does not end until the umpires have left the parking lot.”

**Rationale: Clarifies when an official’s jurisdiction ends with regard to the officiating crew.

BF: I have seen on multiple occasions where a coach would be stuck in the parking lot waiting for the game to be over where they could get into an umpire’s face about a call.

CW: I like this rule. It makes the coaches responsible for their behavior not only on the field but off the field after the games as well. No need to allow the coaches to carry over arguments outside of the confines of the field of play.

Rule 5-16-b. Any threat of physical intimidation or harm to include pushing, shoving, bumping, kicking, spewing, spitting….

**Rationale: that any type of spitting or spewing that is directed at an official will be cause for an
additional suspension.

CW: Good rule. I am all for having a coach stand behind his team and argue a call but there has to be boundaries and there is no need for any of this type of behavior and any coach/player involved in it should face extra suspension.

BF: I totally agree with Colin’s opinion and think that physical confrontation between a coach and an umpire is grounds for a major suspension.

Rule 9-4a and 6-5-f: Each team shall be allowed three (3) offensive and (3) defensive conferences per game. If the game goes into extra innings, the team will receive one (1) extra free conference plus any unused ones from the first nine innings.

**Rationale: An attempt to improve pace of play.

CW: The rule definitely speeds up the pace of the game, but it could cause offenses problems late in games if they’ve already used their 3 offensive timeouts and there’s a question between the batter and base coach about signs or situations.

BF: Colin brings up a good point say the batter doesn’t understand the sign. Does he continue to step out until he understands them?

Rule 1-12-b-PENALTY for a. and b: “…cause an unusual reaction on the baseball shall be
removed from the game. If detected after the first pitch the batter shall be declared…”

**Rationale: Clarifies when a batter should be called out for using an illegal bat.

BF: No major change just a clarification.

CW: Don’t care. Doesn’t matter.

Rule 2, Ejection; 3-6-d; and Appendix D:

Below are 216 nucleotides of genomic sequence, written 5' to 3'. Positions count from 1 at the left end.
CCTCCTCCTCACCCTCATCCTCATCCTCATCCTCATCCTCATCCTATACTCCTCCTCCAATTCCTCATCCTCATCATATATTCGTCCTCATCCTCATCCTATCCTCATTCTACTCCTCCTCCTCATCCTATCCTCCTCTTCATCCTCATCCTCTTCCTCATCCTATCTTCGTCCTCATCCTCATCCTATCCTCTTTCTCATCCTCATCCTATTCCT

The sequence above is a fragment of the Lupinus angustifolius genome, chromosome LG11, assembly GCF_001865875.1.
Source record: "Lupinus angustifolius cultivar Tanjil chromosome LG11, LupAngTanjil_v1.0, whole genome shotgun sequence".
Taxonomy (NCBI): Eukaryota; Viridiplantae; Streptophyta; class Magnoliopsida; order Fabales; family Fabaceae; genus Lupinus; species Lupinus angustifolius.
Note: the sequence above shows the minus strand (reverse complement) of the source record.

“3-6-d: A.R. 1, Sight and sound shall mean that the ejected person(s) cannot view the contest, cannot communicate with their team nor be where the umpires may hear them. It may still be possible for the ejected person(s) to be able to hear the sounds of the game; however, they must have left the confines of the playing field and the grandstands.

A.R. 2, The ejected individual is not allowed to return to the dugout, field or grandstands until the umpiring crew has been escorted to their dressing area by security or game management.

PENALTY: A minimum of a one game suspension, in addition to the post-game or post-participation ejection, will apply to any individual in violation of this rule.”

**Rationale: Assists game management and the umpires in identifying what the Committee defines as “sound” as well as defines where an ejected individual must go and sets penalties for violations of 3-6-d.

Also, change wording in A.R 3 and A.R. 4.

Rule 5-2-f, A.R. 3: T.V’s shall be turned off in the Clubhouse during a game.

Revise the penalty for “f” to read: …shall be removed from the stands or shall receive a post
participation ejection.

**Rationale: Brings the regular-season code in line with all post-season play regulations.

BF: I always wondered what the status of the TV’s are during a game. I think this is a good move to put the codes from the post-season into the rule book for the regular season. I have been in the FSU Video room where they have cameras that can analyze every pitch in the middle of the game. Will this sort of situation be stopped now?